But we also owe it to ourselves and to those who follow us to seek a future that improves on past failure, builds on past success, and keeps faith with past experience. Noting that “hunger has a deep resonance with the Irish people”, for example, he supports a commitment to overseas aid. Recalling the horror with which “the flood of Famine migrants” was greeted in Britain and America, he argues for reflection on how we view today’s refugees.
In addressing the past President Higgins is an honest voice, ever ready to acknowledge the conflicting traditions to which we are heir. While he joins in celebration of the 1916 proclamation of the Irish republic, for example, he insists at the same time on remembering the battle of the Somme and “the blood sacrifice of the 36th Ulster Division”. And, while he recalls the achievements of the leaders of 1916 and later, he also keeps in mind those nationalists like Tom Kettle who fought in the first World War in order to further Home Rule.
The complexity of the past raises a particular challenge for anyone who has to speak, not only in his own name, but in the presumptive name of the country he represents. But even at the cost of dulling the lesson, or taking the gloss off the message, he is willing to “make peace with our complex identities” and to document “the ugly reality of experience”. Thus, in speaking of those nationalists who fought in the first World War, he acknowledges that we cannot “repair the grief, or undo the disrespect that was sometimes shown to those who fought in that war or their families”.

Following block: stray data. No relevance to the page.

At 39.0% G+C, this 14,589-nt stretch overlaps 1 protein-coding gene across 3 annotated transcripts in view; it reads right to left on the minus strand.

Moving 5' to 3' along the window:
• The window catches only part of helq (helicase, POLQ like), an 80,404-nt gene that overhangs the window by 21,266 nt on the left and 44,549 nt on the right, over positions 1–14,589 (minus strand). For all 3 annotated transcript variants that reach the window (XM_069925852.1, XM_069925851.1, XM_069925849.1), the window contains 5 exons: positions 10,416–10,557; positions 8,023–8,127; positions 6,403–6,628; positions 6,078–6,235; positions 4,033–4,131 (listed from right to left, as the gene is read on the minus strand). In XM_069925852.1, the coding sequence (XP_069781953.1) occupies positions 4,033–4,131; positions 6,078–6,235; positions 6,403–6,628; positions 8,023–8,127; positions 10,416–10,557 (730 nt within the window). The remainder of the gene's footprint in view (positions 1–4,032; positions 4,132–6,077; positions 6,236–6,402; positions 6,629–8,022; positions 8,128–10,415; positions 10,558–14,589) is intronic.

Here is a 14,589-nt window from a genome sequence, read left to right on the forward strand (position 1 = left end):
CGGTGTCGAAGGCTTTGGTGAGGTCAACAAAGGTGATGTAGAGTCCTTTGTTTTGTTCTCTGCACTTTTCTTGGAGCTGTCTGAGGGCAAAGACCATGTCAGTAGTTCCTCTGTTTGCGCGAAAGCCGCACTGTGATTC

How to go forward in light of a history like this? There is a poignant tone, and a loss of the usual ebullience, when he responds that “we honour them”; we respect their ideals; “we offer our sorrow” for the lack of compassion and understanding they were shown in Ireland.
“The suffering visited upon our own people at home,” he suggests, “had perhaps blinded our sight and hardened hearts.” It is rare and refreshing to hear a public figure admit to a failure when no admission was demanded, and to offer an explanation when no explanation can exculpate.
Creating a future The range of topics covered in this selection is extensive. The presentations are gathered under six main headings, dealing in turn with the famine and migration; the role of culture; foreign policy; democracy and rights; issues of economics; and remembering the past.